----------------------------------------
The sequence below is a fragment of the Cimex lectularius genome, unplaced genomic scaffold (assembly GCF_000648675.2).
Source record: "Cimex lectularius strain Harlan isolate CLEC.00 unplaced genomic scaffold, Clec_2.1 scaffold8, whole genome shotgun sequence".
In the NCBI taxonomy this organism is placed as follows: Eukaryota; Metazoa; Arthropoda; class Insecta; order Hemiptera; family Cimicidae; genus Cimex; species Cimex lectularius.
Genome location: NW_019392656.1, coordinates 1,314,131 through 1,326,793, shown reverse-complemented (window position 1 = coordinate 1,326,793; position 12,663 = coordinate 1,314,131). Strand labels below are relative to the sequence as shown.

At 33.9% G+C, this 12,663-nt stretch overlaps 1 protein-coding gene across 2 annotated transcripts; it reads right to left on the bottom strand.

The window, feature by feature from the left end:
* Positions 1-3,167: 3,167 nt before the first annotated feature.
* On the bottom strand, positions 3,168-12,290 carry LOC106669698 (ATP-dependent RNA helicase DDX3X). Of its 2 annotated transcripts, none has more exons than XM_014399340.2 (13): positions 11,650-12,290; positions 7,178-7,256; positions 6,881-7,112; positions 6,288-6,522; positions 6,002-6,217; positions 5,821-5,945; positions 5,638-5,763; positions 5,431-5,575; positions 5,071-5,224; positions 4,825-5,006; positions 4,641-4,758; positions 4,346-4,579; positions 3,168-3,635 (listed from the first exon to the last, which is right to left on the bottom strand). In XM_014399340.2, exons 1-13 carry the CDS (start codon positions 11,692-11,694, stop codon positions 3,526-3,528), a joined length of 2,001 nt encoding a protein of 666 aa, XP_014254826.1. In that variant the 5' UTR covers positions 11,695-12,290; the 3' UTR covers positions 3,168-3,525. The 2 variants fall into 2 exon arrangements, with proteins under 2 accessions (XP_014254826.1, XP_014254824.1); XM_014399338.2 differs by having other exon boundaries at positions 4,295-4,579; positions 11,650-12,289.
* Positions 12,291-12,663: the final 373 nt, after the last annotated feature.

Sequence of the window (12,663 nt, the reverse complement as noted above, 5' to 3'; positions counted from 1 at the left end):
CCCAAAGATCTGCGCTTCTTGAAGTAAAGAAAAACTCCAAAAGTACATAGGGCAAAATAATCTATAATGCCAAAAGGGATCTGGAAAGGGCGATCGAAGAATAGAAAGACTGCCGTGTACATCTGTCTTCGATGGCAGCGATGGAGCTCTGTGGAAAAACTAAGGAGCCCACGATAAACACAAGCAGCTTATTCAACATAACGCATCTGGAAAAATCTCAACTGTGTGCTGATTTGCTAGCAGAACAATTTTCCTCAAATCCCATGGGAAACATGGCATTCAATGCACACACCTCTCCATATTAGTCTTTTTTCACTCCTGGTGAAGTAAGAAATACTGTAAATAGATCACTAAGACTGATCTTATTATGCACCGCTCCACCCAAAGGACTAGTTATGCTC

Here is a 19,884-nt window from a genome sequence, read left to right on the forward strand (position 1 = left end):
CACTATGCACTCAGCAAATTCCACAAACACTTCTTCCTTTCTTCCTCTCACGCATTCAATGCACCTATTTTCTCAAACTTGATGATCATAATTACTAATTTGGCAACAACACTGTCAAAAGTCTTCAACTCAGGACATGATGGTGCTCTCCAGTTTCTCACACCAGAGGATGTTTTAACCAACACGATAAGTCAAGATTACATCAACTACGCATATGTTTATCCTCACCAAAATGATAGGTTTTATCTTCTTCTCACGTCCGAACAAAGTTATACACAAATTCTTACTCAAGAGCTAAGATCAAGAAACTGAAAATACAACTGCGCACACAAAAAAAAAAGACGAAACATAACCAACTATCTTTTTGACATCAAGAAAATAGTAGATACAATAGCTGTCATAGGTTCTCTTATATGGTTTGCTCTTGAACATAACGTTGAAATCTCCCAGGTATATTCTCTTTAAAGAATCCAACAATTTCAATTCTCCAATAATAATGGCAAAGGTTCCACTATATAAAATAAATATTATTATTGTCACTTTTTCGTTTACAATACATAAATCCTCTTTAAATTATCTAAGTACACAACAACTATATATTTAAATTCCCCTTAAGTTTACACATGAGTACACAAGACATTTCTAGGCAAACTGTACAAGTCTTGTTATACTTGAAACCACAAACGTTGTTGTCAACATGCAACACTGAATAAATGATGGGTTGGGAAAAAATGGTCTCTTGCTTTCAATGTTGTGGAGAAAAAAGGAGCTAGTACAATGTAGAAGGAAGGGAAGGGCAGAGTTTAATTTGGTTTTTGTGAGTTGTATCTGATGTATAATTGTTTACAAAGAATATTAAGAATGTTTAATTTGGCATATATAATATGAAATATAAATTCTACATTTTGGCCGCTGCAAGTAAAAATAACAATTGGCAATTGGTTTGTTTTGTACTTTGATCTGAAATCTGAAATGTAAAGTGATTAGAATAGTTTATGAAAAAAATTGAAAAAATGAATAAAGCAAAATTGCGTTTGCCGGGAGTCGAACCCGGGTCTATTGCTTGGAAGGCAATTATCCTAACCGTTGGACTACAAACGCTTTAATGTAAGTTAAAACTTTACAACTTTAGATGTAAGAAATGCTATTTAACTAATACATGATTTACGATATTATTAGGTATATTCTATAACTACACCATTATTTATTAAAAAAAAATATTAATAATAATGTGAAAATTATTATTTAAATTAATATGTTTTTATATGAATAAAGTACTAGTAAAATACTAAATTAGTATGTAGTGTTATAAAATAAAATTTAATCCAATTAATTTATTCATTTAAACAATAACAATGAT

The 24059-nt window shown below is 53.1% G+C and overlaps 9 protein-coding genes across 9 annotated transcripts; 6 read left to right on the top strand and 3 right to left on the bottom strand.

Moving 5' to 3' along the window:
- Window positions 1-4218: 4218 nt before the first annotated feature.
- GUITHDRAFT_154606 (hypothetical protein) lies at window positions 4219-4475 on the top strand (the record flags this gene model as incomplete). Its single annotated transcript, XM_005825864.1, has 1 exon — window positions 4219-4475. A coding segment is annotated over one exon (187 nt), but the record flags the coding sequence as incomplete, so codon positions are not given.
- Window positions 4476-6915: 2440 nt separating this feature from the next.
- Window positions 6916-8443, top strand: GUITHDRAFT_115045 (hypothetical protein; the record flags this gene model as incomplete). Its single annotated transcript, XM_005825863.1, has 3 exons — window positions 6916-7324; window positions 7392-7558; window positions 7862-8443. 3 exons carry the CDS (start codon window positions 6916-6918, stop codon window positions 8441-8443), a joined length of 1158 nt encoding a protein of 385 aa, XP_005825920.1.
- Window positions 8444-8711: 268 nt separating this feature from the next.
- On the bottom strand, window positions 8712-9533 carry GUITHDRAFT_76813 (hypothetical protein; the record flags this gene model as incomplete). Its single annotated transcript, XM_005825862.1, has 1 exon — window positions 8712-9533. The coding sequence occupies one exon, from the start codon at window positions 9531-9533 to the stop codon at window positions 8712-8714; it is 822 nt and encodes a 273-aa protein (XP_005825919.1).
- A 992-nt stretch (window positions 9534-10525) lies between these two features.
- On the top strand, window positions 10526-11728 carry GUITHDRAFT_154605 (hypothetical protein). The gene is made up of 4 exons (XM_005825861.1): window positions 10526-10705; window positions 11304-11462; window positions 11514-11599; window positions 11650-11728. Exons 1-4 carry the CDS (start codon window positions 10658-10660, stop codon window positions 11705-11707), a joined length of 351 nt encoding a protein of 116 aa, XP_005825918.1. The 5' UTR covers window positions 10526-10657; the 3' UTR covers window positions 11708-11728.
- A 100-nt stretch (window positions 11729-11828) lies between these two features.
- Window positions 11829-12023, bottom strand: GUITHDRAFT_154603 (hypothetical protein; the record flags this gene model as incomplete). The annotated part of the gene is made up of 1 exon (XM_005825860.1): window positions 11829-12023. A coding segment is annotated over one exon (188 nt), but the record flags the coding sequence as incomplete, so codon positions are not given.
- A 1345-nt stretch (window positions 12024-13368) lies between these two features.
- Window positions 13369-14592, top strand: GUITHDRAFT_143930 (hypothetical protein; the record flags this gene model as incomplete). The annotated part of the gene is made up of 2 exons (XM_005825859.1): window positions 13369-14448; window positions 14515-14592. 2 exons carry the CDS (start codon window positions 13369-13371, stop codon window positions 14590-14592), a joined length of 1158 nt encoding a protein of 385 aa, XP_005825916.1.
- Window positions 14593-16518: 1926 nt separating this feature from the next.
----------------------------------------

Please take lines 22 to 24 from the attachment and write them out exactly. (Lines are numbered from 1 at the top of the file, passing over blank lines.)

- A 992-nt stretch (window positions 9534-10525) lies between these two features.
- On the top strand, window positions 10526-11728 carry GUITHDRAFT_154605 (hypothetical protein). The gene is made up of 4 exons (XM_005825861.1): window positions 10526-10705; window positions 11304-11462; window positions 11514-11599; window positions 11650-11728. Exons 1-4 carry the CDS (start codon window positions 10658-10660, stop codon window positions 11705-11707), a joined length of 351 nt encoding a protein of 116 aa, XP_005825918.1. The 5' UTR covers window positions 10526-10657; the 3' UTR covers window positions 11708-11728.
- A 100-nt stretch (window positions 11729-11828) lies between these two features.